3.1 Hydrogenation of tetralin by oxide supported Pt and Pt-Pd catalysts............. 119
3.2 Hydrogenation of tetralin by oxide supported Pt and Pt-Pd catalysts in the
presence of quinoline .................................................................................................. 123
3.3 Hydrogenation of tetralin by oxide supported Pt and Pt-Pd catalysts in the
presence of dibenzothiophene ..................................................................................... 126
3.4 Hydrogenation of tetralin by oxide supported Pt and Pt-Pd catalysts in the
presence of quinoline and dibenzothiophene .............................................................. 129
3.5 Reversibility of Pt and Pt-Pd/ASA poisoning................................................. 132
3.6 Sulfur tolerance of Pt and Pt-Pd/ASA............................................................. 134
III3.7 Role of the Brønsted acid sites........................................................................ 136
3.8 Characterization of the used catalysts ............................................................. 138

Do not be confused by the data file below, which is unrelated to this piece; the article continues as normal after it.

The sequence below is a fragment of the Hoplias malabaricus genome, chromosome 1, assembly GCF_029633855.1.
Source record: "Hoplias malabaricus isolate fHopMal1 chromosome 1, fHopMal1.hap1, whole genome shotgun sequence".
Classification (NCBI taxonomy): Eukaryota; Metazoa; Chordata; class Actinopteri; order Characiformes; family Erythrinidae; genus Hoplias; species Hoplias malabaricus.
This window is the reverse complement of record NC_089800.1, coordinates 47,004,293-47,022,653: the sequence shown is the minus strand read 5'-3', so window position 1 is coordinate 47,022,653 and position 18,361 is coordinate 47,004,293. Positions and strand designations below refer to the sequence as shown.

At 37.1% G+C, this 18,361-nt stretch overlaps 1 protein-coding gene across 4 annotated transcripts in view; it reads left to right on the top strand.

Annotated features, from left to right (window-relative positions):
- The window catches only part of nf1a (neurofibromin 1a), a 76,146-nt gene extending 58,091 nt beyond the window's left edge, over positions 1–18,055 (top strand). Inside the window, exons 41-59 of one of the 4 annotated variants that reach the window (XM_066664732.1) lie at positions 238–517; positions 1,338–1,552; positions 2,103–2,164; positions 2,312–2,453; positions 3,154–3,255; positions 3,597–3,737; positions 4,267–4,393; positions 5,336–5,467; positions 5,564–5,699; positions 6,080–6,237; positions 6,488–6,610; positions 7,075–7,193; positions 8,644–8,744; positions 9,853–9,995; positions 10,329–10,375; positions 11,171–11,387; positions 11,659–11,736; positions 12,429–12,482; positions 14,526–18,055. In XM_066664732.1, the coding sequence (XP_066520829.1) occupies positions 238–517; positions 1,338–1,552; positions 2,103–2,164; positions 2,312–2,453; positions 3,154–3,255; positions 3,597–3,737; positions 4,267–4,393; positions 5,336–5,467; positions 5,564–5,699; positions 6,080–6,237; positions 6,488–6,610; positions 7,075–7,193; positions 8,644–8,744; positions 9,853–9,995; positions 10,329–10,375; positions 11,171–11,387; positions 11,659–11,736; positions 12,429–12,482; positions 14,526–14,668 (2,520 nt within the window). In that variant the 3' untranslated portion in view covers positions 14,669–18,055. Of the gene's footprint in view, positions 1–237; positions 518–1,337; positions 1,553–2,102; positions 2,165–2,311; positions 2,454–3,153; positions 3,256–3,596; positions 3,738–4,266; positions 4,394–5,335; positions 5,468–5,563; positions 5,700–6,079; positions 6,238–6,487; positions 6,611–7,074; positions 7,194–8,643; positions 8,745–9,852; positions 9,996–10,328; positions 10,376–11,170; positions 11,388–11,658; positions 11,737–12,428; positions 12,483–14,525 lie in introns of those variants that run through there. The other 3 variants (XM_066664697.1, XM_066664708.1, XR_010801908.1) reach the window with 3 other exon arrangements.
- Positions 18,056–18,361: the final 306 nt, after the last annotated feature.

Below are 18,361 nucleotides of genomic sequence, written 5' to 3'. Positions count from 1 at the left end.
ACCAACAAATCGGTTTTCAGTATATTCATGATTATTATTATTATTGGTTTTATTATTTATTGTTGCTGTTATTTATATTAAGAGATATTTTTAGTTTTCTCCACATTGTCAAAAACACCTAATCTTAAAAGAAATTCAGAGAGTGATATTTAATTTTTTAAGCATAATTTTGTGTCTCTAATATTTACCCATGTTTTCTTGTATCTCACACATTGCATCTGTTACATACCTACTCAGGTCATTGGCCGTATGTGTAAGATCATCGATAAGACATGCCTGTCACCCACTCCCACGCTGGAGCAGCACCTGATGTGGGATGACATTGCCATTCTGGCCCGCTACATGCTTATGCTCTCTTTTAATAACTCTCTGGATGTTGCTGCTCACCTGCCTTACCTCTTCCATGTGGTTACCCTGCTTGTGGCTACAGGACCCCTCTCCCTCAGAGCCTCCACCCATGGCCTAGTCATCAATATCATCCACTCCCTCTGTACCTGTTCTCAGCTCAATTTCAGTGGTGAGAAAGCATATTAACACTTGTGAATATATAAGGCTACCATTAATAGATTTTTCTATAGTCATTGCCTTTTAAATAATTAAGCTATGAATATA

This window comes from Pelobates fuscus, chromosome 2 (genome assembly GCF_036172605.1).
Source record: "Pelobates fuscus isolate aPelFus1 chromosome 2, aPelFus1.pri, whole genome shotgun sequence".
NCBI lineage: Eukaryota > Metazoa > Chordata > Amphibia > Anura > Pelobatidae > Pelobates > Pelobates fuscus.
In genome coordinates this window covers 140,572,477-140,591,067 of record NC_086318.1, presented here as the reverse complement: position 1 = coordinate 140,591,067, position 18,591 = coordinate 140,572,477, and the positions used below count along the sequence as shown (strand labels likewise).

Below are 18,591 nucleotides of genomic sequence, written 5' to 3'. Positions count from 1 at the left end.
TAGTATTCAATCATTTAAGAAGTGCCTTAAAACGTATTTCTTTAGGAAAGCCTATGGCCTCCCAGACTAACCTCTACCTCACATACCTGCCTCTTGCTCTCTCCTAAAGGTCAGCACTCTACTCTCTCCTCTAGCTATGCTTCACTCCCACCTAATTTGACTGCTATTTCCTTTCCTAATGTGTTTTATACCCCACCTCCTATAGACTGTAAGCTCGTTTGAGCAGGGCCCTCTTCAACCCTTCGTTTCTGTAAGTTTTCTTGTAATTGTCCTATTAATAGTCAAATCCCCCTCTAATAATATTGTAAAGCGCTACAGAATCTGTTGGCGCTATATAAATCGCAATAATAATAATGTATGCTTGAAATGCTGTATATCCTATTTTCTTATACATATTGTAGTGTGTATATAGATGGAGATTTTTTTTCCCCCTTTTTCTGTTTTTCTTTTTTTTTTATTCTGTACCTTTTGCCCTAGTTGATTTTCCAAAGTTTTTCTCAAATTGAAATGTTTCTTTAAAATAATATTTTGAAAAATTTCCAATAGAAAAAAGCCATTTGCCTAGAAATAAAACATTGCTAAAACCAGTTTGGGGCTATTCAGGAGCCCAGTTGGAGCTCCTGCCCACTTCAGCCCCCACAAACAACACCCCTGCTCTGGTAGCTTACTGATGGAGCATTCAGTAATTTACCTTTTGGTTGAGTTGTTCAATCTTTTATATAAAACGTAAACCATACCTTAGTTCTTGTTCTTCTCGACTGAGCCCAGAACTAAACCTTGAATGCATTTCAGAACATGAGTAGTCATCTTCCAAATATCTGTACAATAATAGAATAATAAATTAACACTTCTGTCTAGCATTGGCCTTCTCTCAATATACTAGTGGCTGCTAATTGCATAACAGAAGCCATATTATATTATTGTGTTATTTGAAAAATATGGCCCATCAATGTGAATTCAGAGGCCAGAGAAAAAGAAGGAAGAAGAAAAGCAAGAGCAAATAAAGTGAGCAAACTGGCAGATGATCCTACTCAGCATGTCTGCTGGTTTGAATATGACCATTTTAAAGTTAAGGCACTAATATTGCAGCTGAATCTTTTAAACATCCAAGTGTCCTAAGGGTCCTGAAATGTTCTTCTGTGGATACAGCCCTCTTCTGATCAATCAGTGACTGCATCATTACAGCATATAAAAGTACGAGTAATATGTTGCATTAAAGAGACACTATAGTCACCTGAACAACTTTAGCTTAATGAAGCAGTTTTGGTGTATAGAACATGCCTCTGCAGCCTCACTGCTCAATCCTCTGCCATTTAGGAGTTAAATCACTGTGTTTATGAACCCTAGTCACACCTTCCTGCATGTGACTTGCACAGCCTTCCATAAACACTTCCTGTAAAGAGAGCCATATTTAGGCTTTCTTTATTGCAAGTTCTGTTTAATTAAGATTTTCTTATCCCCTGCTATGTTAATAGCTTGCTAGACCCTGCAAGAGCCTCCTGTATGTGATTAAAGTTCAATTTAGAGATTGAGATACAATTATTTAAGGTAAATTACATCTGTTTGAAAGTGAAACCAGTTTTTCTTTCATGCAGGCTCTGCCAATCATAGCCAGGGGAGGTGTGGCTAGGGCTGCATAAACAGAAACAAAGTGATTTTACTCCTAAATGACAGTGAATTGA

4 Discussion ............................................................................................................... 142
4.1 Catalyst deactivation of Pt and Pt-Pd catalysts ............................................... 142
4.2 Role of bimetallic Pt-Pd formation ................................................................. 144
4.3 Tetralin hydrogenation in the presence of dibenzothiophene and quinoline .. 145
5 Conclusions ............................................................................................................. 149
6 References ............................................................................................................... 150
Chapter 5
Summary
1 Summary ................................................................................................................. 153
2 Zusammenfassung................................................................................................... 156
IVChapter 1

Chapter 1

General introduction

The continuously growing demand of diesel fuel worldwide combined with the
need to lower diesel emissions led to the development of advanced diesel engine
and aftertreatment technology in the recent decades. The improvement of diesel
fuel quality by lowering the concentration of aromatic and sulfur compounds
enhances the efficiency of modern motor and pipe exhaust gas cleaning systems
and thus strongly decreases diesel exhaust emissions such as particulate matter.